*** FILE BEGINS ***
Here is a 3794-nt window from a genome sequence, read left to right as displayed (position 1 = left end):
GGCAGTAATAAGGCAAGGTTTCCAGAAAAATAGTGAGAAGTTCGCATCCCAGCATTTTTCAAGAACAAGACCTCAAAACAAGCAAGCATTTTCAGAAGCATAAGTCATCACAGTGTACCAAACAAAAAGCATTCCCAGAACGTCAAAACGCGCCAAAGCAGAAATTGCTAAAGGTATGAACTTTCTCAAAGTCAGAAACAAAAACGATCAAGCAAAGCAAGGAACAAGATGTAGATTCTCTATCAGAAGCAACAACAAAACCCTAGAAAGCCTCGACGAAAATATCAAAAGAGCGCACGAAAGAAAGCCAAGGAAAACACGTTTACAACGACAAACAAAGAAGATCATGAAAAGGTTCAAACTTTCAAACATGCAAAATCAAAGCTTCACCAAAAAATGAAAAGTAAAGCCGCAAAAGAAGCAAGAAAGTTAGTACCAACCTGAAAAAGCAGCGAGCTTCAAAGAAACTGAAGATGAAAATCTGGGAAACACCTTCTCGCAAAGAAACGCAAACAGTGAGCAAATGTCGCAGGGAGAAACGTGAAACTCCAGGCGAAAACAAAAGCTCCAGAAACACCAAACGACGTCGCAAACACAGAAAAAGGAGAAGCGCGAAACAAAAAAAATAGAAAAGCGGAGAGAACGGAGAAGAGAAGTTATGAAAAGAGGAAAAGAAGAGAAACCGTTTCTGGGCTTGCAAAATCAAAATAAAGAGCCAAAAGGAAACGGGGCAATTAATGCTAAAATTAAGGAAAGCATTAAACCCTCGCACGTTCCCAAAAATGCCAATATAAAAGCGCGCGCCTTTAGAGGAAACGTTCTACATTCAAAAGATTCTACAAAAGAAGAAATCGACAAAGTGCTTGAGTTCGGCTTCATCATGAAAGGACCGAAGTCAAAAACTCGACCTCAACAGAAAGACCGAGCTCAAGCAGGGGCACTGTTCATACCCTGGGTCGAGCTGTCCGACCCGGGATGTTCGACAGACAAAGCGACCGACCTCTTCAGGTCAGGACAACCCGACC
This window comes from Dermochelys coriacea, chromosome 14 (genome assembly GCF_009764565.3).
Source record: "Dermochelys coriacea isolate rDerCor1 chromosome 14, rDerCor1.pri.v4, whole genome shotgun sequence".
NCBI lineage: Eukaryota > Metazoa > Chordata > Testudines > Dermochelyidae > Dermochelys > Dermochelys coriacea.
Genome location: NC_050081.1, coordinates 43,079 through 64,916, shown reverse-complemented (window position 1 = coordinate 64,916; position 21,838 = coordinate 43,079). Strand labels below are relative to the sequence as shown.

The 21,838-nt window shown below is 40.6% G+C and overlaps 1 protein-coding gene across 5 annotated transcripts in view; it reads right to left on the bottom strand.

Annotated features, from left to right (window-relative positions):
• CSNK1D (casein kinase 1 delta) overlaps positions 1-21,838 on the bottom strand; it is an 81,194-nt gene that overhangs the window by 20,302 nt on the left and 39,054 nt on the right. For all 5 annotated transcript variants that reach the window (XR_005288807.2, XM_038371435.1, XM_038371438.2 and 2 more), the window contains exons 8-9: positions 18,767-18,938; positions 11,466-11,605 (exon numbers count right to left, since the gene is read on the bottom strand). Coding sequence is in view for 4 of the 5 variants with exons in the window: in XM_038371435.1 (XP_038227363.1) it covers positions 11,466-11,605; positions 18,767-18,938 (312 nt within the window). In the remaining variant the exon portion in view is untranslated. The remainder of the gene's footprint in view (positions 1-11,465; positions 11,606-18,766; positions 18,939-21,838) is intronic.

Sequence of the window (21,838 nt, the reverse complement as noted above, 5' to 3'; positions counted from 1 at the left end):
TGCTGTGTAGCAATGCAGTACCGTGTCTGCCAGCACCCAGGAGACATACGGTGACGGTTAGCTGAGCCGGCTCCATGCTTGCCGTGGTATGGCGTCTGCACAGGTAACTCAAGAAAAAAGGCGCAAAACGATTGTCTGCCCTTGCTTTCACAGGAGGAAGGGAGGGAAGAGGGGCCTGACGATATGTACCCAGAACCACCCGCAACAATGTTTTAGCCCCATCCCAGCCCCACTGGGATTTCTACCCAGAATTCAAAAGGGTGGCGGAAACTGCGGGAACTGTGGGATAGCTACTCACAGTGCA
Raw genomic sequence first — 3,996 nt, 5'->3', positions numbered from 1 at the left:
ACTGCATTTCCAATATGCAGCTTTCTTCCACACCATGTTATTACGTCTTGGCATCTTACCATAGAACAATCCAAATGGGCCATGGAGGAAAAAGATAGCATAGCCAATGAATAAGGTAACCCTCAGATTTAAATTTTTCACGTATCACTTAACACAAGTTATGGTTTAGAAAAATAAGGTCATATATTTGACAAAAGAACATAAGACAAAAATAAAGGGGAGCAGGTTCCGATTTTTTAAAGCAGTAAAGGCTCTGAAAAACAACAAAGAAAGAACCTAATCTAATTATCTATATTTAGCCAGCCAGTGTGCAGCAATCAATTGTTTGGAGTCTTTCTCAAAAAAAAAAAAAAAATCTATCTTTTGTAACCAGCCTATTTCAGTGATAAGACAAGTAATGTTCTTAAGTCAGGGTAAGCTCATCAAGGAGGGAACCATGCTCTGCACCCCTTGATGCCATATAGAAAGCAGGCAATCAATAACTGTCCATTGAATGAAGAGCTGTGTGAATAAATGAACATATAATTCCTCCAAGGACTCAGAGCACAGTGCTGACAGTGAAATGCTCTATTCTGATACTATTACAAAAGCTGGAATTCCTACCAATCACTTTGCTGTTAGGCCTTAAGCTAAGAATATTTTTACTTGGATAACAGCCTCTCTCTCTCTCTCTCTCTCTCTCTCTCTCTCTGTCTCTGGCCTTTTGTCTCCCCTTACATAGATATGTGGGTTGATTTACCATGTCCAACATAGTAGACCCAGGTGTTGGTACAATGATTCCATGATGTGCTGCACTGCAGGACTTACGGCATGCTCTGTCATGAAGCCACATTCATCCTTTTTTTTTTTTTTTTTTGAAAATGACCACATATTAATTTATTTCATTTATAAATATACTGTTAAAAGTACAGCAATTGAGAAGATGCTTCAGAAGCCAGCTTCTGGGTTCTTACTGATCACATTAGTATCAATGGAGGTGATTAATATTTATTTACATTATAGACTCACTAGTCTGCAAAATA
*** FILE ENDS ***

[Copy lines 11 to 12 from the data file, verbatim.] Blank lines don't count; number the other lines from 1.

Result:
TGCTGTGTAGCAATGCAGTACCGTGTCTGCCAGCACCCAGGAGACATACGGTGACGGTTAGCTGAGCCGGCTCCATGCTTGCCGTGGTATGGCGTCTGCACAGGTAACTCAAGAAAAAAGGCGCAAAACGATTGTCTGCCCTTGCTTTCACAGGAGGAAGGGAGGGAAGAGGGGCCTGACGATATGTACCCAGAACCACCCGCAACAATGTTTTAGCCCCATCCCAGCCCCACTGGGATTTCTACCCAGAATTCAAAAGGGTGGCGGAAACTGCGGGAACTGTGGGATAGCTACTCACAGTGCA
Raw genomic sequence first — 3,996 nt, 5'->3', positions numbered from 1 at the left: